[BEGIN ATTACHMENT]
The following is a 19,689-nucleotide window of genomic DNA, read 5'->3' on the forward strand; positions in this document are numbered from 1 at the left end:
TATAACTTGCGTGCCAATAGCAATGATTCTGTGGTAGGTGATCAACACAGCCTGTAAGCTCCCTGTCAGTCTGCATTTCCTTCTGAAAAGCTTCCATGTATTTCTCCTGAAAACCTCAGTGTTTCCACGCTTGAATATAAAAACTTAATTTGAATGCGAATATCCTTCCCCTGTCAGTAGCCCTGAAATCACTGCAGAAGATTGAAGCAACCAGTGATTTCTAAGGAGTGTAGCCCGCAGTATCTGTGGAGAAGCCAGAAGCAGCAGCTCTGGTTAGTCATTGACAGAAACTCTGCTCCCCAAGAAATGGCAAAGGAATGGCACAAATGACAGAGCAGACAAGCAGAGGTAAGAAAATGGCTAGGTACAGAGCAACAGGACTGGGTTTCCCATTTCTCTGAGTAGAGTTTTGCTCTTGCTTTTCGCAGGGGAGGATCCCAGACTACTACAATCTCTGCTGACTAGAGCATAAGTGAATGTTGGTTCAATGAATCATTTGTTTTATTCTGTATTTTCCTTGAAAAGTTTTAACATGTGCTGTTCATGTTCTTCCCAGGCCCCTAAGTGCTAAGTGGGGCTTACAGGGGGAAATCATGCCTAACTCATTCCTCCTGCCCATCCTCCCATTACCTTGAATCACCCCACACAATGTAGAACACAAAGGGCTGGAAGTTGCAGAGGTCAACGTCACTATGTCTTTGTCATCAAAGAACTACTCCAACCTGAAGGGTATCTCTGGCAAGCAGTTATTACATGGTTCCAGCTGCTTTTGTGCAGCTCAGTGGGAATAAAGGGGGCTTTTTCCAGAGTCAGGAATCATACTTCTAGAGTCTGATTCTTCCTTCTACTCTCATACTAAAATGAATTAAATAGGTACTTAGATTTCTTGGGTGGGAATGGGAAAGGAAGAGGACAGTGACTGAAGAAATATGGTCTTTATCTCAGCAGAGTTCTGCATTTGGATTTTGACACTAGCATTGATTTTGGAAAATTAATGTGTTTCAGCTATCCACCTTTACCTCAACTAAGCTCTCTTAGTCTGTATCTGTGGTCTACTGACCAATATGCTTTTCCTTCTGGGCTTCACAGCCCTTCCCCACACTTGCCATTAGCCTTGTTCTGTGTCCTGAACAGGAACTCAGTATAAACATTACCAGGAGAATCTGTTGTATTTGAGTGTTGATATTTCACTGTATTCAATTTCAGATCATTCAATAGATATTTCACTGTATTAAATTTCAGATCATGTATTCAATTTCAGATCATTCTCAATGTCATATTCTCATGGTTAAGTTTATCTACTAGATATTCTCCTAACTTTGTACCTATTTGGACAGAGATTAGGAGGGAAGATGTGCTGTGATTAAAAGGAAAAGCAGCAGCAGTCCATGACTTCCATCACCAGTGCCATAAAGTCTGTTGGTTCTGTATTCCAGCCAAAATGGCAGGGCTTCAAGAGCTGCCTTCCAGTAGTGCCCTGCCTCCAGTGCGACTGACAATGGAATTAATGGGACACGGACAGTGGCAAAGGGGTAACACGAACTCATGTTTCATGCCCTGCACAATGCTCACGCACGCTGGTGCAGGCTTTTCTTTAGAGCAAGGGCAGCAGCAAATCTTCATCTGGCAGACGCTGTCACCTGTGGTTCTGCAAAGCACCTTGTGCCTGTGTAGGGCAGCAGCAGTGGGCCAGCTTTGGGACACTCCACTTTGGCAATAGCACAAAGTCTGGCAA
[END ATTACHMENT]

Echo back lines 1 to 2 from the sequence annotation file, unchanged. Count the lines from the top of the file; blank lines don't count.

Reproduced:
The following is a 19,689-nucleotide window of genomic DNA, read 5'->3' on the forward strand; positions in this document are numbered from 1 at the left end:
TATAACTTGCGTGCCAATAGCAATGATTCTGTGGTAGGTGATCAACACAGCCTGTAAGCTCCCTGTCAGTCTGCATTTCCTTCTGAAAAGCTTCCATGTATTTCTCCTGAAAACCTCAGTGTTTCCACGCTTGAATATAAAAACTTAATTTGAATGCGAATATCCTTCCCCTGTCAGTAGCCCTGAAATCACTGCAGAAGATTGAAGCAACCAGTGATTTCTAAGGAGTGTAGCCCGCAGTATCTGTGGAGAAGCCAGAAGCAGCAGCTCTGGTTAGTCATTGACAGAAACTCTGCTCCCCAAGAAATGGCAAAGGAATGGCACAAATGACAGAGCAGACAAGCAGAGGTAAGAAAATGGCTAGGTACAGAGCAACAGGACTGGGTTTCCCATTTCTCTGAGTAGAGTTTTGCTCTTGCTTTTCGCAGGGGAGGATCCCAGACTACTACAATCTCTGCTGACTAGAGCATAAGTGAATGTTGGTTCAATGAATCATTTGTTTTATTCTGTATTTTCCTTGAAAAGTTTTAACATGTGCTGTTCATGTTCTTCCCAGGCCCCTAAGTGCTAAGTGGGGCTTACAGGGGGAAATCATGCCTAACTCATTCCTCCTGCCCATCCTCCCATTACCTTGAATCACCCCACACAATGTAGAACACAAAGGGCTGGAAGTTGCAGAGGTCAACGTCACTATGTCTTTGTCATCAAAGAACTACTCCAACCTGAAGGGTATCTCTGGCAAGCAGTTATTACATGGTTCCAGCTGCTTTTGTGCAGCTCAGTGGGAATAAAGGGGGCTTTTTCCAGAGTCAGGAATCATACTTCTAGAGTCTGATTCTTCCTTCTACTCTCATACTAAAATGAATTAAATAGGTACTTAGATTTCTTGGGTGGGAATGGGAAAGGAAGAGGACAGTGACTGAAGAAATATGGTCTTTATCTCAGCAGAGTTCTGCATTTGGATTTTGACACTAGCATTGATTTTGGAAAATTAATGTGTTTCAGCTATCCACCTTTACCTCAACTAAGCTCTCTTAGTCTGTATCTGTGGTCTACTGACCAATATGCTTTTCCTTCTGGGCTTCACAGCCCTTCCCCACACTTGCCATTAGCCTTGTTCTGTGTCCTGAACAGGAACTCAGTATAAACATTACCAGGAGAATCTGTTGTATTTGAGTGTTGATATTTCACTGTATTCAATTTCAGATCATTCAATAGATATTTCACTGTATTAAATTTCAGATCATGTATTCAATTTCAGATCATTCTCAATGTCATATTCTCATGGTTAAGTTTATCTACTAGATATTCTCCTAACTTTGTACCTATTTGGACAGAGATTAGGAGGGAAGATGTGCTGTGATTAAAAGGAAAAGCAGCAGCAGTCCATGACTTCCATCACCAGTGCCATAAAGTCTGTTGGTTCTGTATTCCAGCCAAAATGGCAGGGCTTCAAGAGCTGCCTTCCAGTAGTGCCCTGCCTCCAGTGCGACTGACAATGGAATTAATGGGACACGGACAGTGGCAAAGGGGTAACACGAACTCATGTTTCATGCCCTGCACAATGCTCACGCACGCTGGTGCAGGCTTTTCTTTAGAGCAAGGGCAGCAGCAAATCTTCATCTGGCAGACGCTGTCACCTGTGGTTCTGCAAAGCACCTTGTGCCTGTGTAGGGCAGCAGCAGTGGGCCAGCTTTGGGACACTCCACTTTGGCAATAGCACAAAGTCTGGCAA